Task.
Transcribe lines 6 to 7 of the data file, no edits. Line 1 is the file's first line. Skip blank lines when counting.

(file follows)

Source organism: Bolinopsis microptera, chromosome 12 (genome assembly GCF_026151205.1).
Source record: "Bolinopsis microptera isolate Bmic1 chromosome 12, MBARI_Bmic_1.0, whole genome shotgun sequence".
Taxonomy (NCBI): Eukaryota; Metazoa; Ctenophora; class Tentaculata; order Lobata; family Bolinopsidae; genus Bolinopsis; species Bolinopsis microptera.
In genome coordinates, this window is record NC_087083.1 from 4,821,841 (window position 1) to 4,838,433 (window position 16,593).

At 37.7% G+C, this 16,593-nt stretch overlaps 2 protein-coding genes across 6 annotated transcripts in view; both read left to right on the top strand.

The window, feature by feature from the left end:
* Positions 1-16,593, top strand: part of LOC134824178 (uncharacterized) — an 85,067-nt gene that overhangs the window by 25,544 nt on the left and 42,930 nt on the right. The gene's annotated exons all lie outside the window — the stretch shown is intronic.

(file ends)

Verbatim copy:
The window, feature by feature from the left end:
* Positions 1-16,593, top strand: part of LOC134824178 (uncharacterized) — an 85,067-nt gene that overhangs the window by 25,544 nt on the left and 42,930 nt on the right. The gene's annotated exons all lie outside the window — the stretch shown is intronic.